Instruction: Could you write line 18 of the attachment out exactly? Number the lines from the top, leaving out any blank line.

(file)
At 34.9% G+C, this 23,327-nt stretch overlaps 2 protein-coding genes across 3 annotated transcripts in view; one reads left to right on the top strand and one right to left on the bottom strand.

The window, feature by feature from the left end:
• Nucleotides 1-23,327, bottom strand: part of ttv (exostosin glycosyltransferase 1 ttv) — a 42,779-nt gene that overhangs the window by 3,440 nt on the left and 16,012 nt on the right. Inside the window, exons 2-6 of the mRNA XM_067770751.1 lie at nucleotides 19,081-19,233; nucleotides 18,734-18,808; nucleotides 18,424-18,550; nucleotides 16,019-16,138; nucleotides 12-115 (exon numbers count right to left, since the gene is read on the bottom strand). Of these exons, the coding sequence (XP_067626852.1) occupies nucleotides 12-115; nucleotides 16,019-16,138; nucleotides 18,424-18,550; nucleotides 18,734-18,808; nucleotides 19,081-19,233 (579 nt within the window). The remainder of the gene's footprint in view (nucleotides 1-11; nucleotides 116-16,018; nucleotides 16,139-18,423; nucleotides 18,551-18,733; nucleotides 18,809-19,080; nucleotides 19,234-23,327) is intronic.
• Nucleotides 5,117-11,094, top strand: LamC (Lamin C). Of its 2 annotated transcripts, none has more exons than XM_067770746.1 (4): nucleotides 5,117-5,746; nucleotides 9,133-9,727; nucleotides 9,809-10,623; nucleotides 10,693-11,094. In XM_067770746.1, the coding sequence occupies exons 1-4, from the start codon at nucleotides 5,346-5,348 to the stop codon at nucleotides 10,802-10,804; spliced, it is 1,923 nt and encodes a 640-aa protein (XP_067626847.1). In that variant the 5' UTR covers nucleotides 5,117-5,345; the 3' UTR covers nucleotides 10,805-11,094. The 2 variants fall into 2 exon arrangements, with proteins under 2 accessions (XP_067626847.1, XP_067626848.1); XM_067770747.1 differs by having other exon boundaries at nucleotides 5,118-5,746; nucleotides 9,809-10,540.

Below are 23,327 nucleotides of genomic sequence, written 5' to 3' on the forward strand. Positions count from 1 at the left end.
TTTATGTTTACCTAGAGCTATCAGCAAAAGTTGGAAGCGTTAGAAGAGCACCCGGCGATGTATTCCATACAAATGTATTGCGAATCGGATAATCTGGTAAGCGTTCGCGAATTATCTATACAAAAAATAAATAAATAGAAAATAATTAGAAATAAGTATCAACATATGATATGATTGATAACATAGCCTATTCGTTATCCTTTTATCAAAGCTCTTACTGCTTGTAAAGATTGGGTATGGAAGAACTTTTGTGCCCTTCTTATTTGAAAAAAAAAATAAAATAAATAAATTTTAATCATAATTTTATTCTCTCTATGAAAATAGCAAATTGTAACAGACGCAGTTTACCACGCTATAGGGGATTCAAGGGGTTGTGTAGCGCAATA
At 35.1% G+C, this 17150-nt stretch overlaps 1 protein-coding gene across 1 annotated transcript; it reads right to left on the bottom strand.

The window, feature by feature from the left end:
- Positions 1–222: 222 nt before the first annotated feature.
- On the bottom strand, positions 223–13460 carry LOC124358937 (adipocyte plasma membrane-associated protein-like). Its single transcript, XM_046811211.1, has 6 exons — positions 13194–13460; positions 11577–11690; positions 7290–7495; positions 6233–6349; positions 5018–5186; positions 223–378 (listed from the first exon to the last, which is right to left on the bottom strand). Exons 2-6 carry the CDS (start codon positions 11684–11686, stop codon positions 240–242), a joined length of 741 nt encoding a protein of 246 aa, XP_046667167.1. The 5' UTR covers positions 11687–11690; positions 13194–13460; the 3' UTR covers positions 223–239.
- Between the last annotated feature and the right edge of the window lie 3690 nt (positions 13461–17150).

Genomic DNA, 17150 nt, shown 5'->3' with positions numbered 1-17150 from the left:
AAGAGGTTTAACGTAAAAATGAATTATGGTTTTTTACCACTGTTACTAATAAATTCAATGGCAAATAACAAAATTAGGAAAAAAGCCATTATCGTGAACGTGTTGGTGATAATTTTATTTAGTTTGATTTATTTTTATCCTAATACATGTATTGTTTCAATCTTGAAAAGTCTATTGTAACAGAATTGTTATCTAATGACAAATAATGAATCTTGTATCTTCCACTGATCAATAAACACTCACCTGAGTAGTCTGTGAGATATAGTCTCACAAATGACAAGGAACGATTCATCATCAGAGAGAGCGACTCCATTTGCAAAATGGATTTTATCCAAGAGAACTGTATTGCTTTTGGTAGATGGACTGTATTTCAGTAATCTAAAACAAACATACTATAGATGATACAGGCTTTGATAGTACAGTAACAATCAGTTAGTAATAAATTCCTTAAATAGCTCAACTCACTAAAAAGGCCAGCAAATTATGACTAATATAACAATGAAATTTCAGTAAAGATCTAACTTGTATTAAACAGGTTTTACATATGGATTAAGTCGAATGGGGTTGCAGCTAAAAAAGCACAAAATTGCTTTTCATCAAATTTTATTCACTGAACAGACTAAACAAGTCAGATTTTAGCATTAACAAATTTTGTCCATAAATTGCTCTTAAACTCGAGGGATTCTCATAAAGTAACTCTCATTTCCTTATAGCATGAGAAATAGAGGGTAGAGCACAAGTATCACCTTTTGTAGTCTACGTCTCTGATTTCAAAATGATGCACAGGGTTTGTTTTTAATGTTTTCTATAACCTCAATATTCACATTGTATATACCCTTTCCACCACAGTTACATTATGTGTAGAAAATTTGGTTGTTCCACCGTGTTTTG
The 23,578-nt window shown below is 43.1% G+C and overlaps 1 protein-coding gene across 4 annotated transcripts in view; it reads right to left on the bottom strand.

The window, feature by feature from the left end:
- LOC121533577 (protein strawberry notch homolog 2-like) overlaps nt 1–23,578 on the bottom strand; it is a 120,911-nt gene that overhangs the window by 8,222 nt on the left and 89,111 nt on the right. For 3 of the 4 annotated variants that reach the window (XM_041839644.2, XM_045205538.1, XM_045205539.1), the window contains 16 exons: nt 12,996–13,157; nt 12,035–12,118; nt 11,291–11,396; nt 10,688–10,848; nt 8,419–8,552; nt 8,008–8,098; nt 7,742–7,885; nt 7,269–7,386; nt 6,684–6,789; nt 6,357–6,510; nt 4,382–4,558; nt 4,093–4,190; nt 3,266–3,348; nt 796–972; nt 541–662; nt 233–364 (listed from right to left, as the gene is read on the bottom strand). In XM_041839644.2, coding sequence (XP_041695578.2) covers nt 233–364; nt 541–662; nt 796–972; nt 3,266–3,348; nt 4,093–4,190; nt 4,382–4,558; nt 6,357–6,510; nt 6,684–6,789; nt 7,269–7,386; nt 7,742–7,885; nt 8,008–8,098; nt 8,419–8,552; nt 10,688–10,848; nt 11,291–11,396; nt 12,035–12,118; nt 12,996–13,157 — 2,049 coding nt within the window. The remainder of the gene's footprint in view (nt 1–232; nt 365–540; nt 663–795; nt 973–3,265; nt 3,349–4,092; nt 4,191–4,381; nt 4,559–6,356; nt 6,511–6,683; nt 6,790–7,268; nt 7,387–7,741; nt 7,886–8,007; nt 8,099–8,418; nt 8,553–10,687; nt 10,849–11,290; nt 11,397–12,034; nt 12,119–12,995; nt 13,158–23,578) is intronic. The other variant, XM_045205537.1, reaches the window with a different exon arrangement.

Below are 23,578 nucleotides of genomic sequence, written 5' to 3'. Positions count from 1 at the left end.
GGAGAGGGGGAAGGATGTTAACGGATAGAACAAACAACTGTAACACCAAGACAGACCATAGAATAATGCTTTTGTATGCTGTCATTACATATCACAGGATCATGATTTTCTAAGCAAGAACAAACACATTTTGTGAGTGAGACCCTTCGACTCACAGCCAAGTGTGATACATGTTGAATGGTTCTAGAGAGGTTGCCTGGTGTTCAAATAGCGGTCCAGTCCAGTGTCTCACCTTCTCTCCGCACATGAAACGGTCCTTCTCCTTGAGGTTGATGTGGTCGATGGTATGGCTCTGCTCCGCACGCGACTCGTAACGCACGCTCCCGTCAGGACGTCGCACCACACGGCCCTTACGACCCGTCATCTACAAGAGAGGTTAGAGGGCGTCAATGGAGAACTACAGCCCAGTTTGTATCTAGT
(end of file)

GGAGAGGGGGAAGGATGTTAACGGATAGAACAAACAACTGTAACACCAAGACAGACCATAGAATAATGCTTTTGTATGCTGTCATTACATATCACAGGATCATGATTTTCTAAGCAAGAACAAACACATTTTGTGAGTGAGACCCTTCGACTCACAGCCAAGTGTGATACATGTTGAATGGTTCTAGAGAGGTTGCCTGGTGTTCAAATAGCGGTCCAGTCCAGTGTCTCACCTTCTCTCCGCACATGAAACGGTCCTTCTCCTTGAGGTTGATGTGGTCGATGGTATGGCTCTGCTCCGCACGCGACTCGTAACGCACGCTCCCGTCAGGACGTCGCACCACACGGCCCTTACGACCCGTCATCTACAAGAGAGGTTAGAGGGCGTCAATGGAGAACTACAGCCCAGTTTGTATCTAGT